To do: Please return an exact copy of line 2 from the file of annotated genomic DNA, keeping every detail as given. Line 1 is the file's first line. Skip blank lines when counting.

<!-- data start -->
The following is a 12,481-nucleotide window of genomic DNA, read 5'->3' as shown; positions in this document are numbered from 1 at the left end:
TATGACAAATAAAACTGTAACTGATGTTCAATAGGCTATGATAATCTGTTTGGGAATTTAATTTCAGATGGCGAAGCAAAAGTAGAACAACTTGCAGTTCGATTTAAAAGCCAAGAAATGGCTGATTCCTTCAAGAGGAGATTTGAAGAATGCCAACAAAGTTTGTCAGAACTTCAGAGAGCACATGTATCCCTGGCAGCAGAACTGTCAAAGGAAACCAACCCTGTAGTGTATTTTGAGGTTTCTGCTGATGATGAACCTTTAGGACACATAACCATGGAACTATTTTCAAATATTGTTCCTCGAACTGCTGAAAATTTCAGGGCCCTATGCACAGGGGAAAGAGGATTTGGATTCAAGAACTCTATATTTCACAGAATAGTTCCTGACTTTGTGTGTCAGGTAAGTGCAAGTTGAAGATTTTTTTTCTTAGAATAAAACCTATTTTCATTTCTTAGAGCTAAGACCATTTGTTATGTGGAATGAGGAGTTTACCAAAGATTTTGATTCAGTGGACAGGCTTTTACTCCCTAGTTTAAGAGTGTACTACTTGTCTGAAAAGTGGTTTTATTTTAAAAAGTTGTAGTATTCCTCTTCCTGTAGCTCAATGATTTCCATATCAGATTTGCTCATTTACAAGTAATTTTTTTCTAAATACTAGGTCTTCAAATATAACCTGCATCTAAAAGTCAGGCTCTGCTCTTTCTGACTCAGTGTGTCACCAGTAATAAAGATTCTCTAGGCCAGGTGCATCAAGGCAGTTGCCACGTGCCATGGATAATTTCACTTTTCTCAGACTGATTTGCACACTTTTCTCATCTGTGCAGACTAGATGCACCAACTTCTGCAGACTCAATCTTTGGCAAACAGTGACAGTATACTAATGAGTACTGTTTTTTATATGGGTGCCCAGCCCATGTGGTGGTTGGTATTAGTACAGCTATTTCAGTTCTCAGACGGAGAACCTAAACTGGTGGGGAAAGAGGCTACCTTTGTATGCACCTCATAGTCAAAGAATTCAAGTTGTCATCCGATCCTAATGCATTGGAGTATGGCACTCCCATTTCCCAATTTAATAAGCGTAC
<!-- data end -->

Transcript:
TATGACAAATAAAACTGTAACTGATGTTCAATAGGCTATGATAATCTGTTTGGGAATTTAATTTCAGATGGCGAAGCAAAAGTAGAACAACTTGCAGTTCGATTTAAAAGCCAAGAAATGGCTGATTCCTTCAAGAGGAGATTTGAAGAATGCCAACAAAGTTTGTCAGAACTTCAGAGAGCACATGTATCCCTGGCAGCAGAACTGTCAAAGGAAACCAACCCTGTAGTGTATTTTGAGGTTTCTGCTGATGATGAACCTTTAGGACACATAACCATGGAACTATTTTCAAATATTGTTCCTCGAACTGCTGAAAATTTCAGGGCCCTATGCACAGGGGAAAGAGGATTTGGATTCAAGAACTCTATATTTCACAGAATAGTTCCTGACTTTGTGTGTCAGGTAAGTGCAAGTTGAAGATTTTTTTTCTTAGAATAAAACCTATTTTCATTTCTTAGAGCTAAGACCATTTGTTATGTGGAATGAGGAGTTTACCAAAGATTTTGATTCAGTGGACAGGCTTTTACTCCCTAGTTTAAGAGTGTACTACTTGTCTGAAAAGTGGTTTTATTTTAAAAAGTTGTAGTATTCCTCTTCCTGTAGCTCAATGATTTCCATATCAGATTTGCTCATTTACAAGTAATTTTTTTCTAAATACTAGGTCTTCAAATATAACCTGCATCTAAAAGTCAGGCTCTGCTCTTTCTGACTCAGTGTGTCACCAGTAATAAAGATTCTCTAGGCCAGGTGCATCAAGGCAGTTGCCACGTGCCATGGATAATTTCACTTTTCTCAGACTGATTTGCACACTTTTCTCATCTGTGCAGACTAGATGCACCAACTTCTGCAGACTCAATCTTTGGCAAACAGTGACAGTATACTAATGAGTACTGTTTTTTATATGGGTGCCCAGCCCATGTGGTGGTTGGTATTAGTACAGCTATTTCAGTTCTCAGACGGAGAACCTAAACTGGTGGGGAAAGAGGCTACCTTTGTATGCACCTCATAGTCAAAGAATTCAAGTTGTCATCCGATCCTAATGCATTGGAGTATGGCACTCCCATTTCCCAATTTAATAAGCGTAC